Congress Jumps Into Internet Domain Name Brouhaha

Congress Jumps Into Internet Domain Name Brouhaha

Esther Dyson

By Anne Gallagher, Contributing Writer

The dogfight over issues related to injecting competition into the Internet domain name process spilled into public at a hearing last month, where House lawmakers probed the doings of the Internet Corporation for Assigned Names and Numbers.

The July 22 hearing before the House Commerce Committee's subcommittee on oversight and investigation stemmed from a series of complaints that ICANN's operations are getting out of hand and that it is charging inappropriate name registration fees.

ICANN is a non-profit group that is to oversee transition of the Internet domain name process into a competitive business under a policy decision last year by the Clinton administration.

That shift has been a sticky one, however, as Network Solutions Inc., the Herndon, Va., company with which the government had an exclusive arrangement to register most addresses, hashes out a host of intellectual property and other issues with the non-profit group.

Complaints about Internet domain name management pushed ICANN to announce just one day before the hearing that it would implement a number a changes, including suspension of a highly controversial registration fee. The group had planned to charge a $1 fee on every address to fund its operations.

At the House hearing, the organization was criticized openly for the $1 name fee it has charged Internet registrars. Critics charge the fee is illegal and allows ICANN to operate as a pseudo-federal regulator.

The Commerce Department, which tasked ICANN to manage the Internet domain name process, also has pushed to eliminate the fee. But ICANN officials have insisted it is a bottom-line matter and argued that getting rid of the fee would put them under financially.

As a result of the criticisms, a number of initiatives were outlined at the hearing directing ICANN to make several changes by the end of the year, including eliminating the fee.

"Although the user fee may be determined to be an appropriate method for funding ICANN's activities, it has become controversial, and we believe a permanent financing method should not be adopted until after nine elected members are added to the ICANN board in November," Andrew Pincus, Commerce Department general counsel, said at the subcommittee hearing.

ICANN officials agreed to Commerce Department recommendations regarding board elections and public meetings over the next few months. They also agreed reluctantly to suspend the user fee until the ICANN board of directors is fully elected by late this year.

However, ICANN officials are not happy and said they will suspend the fee approach pending recommendations of a new task force on funding options.

"Obviously, ICANN must have a stable source of income adequate to cover the costs of its technical coordination and consensus-based policy development functions," said Esther Dyson, interim chair of the ICANN board of directors.

"The United States government has asked ICANN to do an important job, but it has not provided the means by which to carry it out, leaving the job of providing funds to the Internet community itself," she said.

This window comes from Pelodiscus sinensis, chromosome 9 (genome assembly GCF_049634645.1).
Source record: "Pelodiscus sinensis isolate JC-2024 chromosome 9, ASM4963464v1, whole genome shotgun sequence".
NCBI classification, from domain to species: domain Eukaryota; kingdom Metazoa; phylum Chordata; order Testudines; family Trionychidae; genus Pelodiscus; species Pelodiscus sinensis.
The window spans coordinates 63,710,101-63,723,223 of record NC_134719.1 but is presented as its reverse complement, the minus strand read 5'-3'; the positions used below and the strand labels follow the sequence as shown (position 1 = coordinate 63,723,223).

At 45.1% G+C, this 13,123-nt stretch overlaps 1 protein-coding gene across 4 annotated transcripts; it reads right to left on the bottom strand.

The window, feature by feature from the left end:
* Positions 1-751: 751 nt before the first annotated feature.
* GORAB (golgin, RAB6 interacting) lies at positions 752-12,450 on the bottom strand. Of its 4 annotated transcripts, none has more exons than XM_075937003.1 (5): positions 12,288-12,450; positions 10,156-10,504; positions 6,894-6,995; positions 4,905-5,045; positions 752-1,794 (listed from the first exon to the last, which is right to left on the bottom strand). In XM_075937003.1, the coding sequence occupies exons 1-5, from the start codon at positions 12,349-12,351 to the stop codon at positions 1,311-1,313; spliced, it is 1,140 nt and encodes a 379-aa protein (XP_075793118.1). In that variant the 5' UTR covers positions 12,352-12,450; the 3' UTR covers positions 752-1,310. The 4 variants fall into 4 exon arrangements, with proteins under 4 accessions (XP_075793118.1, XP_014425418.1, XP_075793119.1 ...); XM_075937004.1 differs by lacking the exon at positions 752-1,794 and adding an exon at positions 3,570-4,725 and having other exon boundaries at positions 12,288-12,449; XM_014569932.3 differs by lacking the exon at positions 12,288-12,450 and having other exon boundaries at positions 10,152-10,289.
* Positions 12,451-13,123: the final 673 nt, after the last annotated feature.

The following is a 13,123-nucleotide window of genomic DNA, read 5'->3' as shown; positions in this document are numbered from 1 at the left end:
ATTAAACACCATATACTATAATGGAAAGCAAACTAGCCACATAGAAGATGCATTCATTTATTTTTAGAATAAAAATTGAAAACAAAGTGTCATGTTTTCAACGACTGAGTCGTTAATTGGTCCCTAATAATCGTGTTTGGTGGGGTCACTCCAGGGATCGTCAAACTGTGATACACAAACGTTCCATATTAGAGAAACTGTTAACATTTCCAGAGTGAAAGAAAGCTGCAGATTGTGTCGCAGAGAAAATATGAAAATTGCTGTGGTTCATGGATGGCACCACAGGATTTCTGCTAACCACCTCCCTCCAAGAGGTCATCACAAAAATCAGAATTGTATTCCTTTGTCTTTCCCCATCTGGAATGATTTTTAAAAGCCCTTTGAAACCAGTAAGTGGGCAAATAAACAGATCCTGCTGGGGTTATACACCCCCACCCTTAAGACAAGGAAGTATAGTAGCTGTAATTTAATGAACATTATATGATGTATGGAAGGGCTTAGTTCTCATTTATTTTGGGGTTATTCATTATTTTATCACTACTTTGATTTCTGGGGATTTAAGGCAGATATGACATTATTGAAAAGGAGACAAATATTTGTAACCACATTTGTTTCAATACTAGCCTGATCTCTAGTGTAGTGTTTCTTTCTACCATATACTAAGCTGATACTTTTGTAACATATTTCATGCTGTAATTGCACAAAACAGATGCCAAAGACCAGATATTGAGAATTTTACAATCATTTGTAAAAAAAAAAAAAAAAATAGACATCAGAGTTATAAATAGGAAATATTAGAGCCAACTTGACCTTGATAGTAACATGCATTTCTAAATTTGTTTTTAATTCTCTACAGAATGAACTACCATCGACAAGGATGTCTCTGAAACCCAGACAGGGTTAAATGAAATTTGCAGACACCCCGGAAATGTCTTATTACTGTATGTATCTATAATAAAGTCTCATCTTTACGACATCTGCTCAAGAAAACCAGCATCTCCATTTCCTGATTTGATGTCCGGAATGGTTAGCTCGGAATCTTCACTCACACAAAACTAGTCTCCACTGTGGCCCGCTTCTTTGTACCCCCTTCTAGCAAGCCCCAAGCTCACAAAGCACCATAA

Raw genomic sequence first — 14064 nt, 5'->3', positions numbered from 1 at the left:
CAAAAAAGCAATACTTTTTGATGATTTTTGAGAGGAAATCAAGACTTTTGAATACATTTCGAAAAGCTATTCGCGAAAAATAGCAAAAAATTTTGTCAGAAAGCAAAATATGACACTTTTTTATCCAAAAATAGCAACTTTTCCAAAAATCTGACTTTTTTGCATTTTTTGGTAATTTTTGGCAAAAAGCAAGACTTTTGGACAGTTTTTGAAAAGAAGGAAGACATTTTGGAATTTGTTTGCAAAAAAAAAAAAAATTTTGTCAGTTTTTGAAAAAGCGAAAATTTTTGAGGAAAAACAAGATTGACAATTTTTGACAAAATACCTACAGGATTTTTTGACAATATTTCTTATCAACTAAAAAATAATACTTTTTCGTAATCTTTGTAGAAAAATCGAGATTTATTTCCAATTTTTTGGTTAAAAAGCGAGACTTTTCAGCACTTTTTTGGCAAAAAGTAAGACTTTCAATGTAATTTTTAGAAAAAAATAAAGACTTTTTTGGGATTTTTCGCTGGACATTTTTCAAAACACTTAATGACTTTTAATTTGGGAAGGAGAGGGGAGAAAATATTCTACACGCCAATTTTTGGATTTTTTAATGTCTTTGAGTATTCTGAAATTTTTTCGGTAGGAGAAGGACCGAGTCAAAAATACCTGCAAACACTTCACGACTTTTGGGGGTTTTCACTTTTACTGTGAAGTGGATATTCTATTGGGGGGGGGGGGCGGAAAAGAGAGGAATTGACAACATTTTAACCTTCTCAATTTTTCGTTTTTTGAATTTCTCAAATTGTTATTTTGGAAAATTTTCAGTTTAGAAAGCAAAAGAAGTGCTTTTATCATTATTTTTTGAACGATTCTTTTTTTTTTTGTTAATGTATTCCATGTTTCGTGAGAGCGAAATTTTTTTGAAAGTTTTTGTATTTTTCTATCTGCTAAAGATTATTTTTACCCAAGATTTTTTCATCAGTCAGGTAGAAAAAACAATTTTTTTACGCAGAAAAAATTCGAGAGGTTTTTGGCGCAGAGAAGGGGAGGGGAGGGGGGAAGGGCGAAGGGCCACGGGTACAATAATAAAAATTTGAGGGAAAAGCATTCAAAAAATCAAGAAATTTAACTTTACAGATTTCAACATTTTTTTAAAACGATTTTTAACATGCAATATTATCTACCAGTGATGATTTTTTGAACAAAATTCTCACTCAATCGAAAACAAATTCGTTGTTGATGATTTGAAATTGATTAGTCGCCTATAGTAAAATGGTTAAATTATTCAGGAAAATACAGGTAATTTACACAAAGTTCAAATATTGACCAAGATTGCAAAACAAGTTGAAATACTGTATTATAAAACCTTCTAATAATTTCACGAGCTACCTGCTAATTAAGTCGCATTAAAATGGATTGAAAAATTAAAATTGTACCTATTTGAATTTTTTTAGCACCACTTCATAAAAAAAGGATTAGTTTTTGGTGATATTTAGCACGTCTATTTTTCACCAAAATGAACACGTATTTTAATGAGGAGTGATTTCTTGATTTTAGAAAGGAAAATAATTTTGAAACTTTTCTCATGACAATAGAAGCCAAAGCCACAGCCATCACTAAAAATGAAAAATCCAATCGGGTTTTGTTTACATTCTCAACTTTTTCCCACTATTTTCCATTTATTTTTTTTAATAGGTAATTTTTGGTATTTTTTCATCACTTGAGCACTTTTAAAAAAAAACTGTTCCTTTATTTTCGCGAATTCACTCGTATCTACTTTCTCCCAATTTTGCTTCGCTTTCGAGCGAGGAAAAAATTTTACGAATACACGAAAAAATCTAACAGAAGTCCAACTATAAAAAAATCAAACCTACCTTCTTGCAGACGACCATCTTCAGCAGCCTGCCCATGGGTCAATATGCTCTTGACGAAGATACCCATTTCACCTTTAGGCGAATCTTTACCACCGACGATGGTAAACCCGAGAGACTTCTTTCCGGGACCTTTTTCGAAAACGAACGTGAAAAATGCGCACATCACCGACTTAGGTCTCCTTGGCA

ICANN, to date, has relied on voluntary donations, Dyson said, adding, "this is neither an equitable way to allocate the recovery of costs nor a means to assure stability over the long term."

The Commerce Department also directed ICANN to open immediately its board meetings to the public.

"Transparency is critical to establishing trust in decision-making," Pincus said. "And trust is essential for ICANN's ultimate success."

In response to the Commerce Department's direction on public board meetings, ICANN has decided to make public its board meeting in Santiago, Chile, in late August, Dyson said. And, following the Santiago meeting, nine elected board members will join the group.

While it appears there is a consensus on some issues, the jury is still out on a number of issues on the future of ICANN.

For example, James Rutt, chief executive officer of Network Solutions, told the subcommittee ICANN is off track and "interfering in matters that ought to be the subject of market competition among registries and registrars."

"Despite widespread and continuing protests from the Internet community, ICANN has made its decisions in closed board meetings and has failed to engage on a deep and continuing basis with industry and stakeholders they purport to regulate," Rutt said.

"Again, even in response to Department of Commerce recommendations, they have declined to open their next scheduled telephonic board meeting July 26 to observers or to commit to amendment of their bylaws to require open board meetings on a continuing basis," Rutt said.

ICANN officials insist they are working diligently to meet the policy directive of the Clinton administration, and blasted back at critics for unfairly insinuating the organization is out of control.

"Because nothing like ICANN has ever been attempted before, its success is not assured. But because it seeks to embrace and build on the consensus tradition of the Internet, it has at least a chance to succeed," Dyson said.

Dyson also said ICANN is not trying to put Network Solutions out of business.

"If the committee has been told that ICANN has the power to terminate Network Solutions' authority to register domain names, or has asserted that it does, the committee has been misinformed," Dyson said.

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